In step 1010, monitoring an operation of the primary controller 200 in an active state, and a secondary controller 300 in an idle state. In this step, the polling logic 208 may monitor the operability of the controllers in the NVR 100 to assure that any data necessary for maintaining system functionality is present in the controllers of the NVR 100, and that the circuitry of the controllers is operational. It should be appreciated that the controller in the active state, e.g., the primary controller 200 is the controller that is in control of output. The remaining idle controllers are available in the NVR 100, i.e., online and operable, may continue to execute its logics for performing various functions to maintain system functionality and provide redundancy in the event of a failure. In step 1020, detecting an event indicative of a fault occurrence in the primary controller 200 and second controller 300. In this step, the signal/alarm/event generator 212 may generate one or more signals indicating whether or not a fault event has occurred in the controllers. It should be appreciated that the generators 212 may generate an event indicative of a fault occurrence in the controllers in response to a status request from the polling logic 208, or independent of a status request, e.g., at a predetermined time interval or randomly, based on the generator's 212 configuration.

In step 1030, activating the SR controller 400 in response to the fault events of the primary controller 200 and the secondary controller 300, resulting in the SR controller 400 being switched to an active state, and thereby taking control e.g., output control, from the primary controller 200. In this step, the switching logic 214 may be initiated upon the detection and confirmation of a fault occurrence in both the primary controller 200 and the secondary controller 300, and subsequently reassign control to the SR controller 400. Upon switching the SR controller 400 to active status, the switching logic 214 may switch the fault controllers in the NVR 100 to a shutdown state for removal and/or repair of the faulty controllers. In step 1040, the SR controller 400 may relinquish its control by initiating the switching logic 214, which may facilitate handing off control to one of the primary controller 200 and the secondary controller 300 upon resolving the fault condition in either controller. In this step, the NVR 100 may be continuously monitored by the polling logic 208 of the SR controller 400 to monitor functionality, and also to determine the presence of another operable controller in the NVR 100. Once it is determined that another operable controller is available, the switching logic may switch control to the now available controller by switch its state to active, which allows the now available controller to assume control from the SR controller 400.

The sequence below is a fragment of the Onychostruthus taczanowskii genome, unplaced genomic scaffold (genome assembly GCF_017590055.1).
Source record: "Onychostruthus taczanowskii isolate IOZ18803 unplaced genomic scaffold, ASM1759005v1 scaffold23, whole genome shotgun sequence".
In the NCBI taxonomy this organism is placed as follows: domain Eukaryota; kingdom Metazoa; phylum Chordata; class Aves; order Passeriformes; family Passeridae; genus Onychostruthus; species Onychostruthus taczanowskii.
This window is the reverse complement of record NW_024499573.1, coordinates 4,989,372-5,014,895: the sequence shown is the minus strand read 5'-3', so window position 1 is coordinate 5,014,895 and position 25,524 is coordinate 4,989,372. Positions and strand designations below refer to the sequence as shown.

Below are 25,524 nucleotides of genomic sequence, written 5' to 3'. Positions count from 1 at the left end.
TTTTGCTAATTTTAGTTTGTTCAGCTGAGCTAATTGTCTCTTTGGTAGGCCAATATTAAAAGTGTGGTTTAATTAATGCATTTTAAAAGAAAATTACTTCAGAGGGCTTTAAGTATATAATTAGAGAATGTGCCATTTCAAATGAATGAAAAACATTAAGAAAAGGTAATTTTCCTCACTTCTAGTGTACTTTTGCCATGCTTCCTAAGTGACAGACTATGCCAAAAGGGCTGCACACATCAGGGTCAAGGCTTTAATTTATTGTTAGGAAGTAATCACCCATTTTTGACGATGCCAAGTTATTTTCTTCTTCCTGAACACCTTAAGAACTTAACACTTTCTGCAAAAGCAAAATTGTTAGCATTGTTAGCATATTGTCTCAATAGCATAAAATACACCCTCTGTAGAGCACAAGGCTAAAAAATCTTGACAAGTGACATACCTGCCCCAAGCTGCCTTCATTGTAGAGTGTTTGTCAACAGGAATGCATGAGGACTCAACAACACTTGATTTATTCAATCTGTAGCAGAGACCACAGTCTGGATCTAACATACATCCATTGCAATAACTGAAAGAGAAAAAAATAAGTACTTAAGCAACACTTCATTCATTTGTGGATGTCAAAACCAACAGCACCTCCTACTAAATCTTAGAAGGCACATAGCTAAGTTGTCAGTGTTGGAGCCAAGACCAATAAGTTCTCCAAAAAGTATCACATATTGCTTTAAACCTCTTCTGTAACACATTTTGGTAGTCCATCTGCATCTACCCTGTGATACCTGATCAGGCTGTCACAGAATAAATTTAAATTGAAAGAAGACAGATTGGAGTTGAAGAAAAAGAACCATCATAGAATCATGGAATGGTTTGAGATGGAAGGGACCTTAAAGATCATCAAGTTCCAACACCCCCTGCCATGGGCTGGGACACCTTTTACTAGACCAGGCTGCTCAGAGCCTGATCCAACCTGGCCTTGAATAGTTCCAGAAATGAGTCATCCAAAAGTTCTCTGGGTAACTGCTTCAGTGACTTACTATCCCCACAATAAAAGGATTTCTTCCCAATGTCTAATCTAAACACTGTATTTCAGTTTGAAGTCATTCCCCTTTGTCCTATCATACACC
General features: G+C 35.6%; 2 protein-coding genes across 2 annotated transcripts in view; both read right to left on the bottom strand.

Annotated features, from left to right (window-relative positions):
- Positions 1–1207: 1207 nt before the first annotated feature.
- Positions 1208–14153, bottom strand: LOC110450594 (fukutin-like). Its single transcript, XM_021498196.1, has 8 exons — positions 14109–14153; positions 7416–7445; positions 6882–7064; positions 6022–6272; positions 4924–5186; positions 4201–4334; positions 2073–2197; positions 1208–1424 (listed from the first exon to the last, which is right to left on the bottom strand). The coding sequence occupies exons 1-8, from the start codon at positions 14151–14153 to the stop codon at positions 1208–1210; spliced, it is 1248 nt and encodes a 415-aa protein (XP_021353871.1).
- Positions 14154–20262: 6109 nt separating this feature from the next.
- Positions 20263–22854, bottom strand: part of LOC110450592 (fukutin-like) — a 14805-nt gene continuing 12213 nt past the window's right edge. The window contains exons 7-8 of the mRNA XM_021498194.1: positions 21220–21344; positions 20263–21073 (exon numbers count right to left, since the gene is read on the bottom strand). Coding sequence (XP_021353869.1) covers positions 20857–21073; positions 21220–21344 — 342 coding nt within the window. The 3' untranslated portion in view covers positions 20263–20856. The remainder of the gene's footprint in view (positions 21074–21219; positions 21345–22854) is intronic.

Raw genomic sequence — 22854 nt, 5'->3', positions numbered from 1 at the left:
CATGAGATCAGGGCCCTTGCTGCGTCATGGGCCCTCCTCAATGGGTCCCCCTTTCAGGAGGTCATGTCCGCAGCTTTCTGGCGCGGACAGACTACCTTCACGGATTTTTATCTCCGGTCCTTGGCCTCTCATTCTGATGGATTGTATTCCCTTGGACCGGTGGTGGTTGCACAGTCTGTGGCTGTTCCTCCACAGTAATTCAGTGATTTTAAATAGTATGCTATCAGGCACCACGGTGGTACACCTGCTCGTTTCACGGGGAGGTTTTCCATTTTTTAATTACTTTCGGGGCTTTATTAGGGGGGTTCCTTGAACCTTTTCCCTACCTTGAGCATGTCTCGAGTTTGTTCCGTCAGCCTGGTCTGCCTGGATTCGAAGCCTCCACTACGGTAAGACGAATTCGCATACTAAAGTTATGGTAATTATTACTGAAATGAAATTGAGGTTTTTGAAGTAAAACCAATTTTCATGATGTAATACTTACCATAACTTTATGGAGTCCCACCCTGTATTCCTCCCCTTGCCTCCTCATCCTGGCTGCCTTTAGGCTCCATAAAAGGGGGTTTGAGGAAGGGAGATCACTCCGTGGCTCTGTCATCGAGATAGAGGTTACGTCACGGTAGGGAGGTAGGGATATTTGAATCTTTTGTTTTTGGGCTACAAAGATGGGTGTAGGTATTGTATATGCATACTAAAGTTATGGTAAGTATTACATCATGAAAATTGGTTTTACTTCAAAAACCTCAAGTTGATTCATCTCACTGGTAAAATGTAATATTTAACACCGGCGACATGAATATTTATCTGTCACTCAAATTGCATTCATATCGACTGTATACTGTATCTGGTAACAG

With continued reference to FIG. 3, the operation 2000 may include in 2010 the primary microcontroller 200, the secondary microcontroller 300, and the SR microcontroller 400 operably connected to one another with the primary microcontroller 200 in control of output.

In operation 2020, the polling logic 208 may poll the data and operability of the available microcontrollers, e.g., the primary controller 200, the secondary controller 300 and SR controller 400. The polling logic 208 may reside in each controller, resulting in three polling logics 208 operably monitoring the operability of the controller in which the logic resides, and/or polling all the available controllers operably connected in the NVR 100.

In operation 2030, the primary controller's, event generator 212 generates values indicative of the controller's operability. In a fault event is not generated by the event generator 212 in operation 2040, the primary controller 200 remains active, i.e., in control, and operation 2020 may be repeated to continuously monitor functionality.

If a fault 2040 is detected, then in operation 2050, the switching logic 214 may be initiated to attempt a hand-off of control from the primary controller 200 to the secondary controller 300. The switching logic 214 attempts the handoff by switching the secondary controller 300 to an active state. It should be appreciated that during this operation, the polling logic 208 may continue to monitor the operability of the secondary controller 300.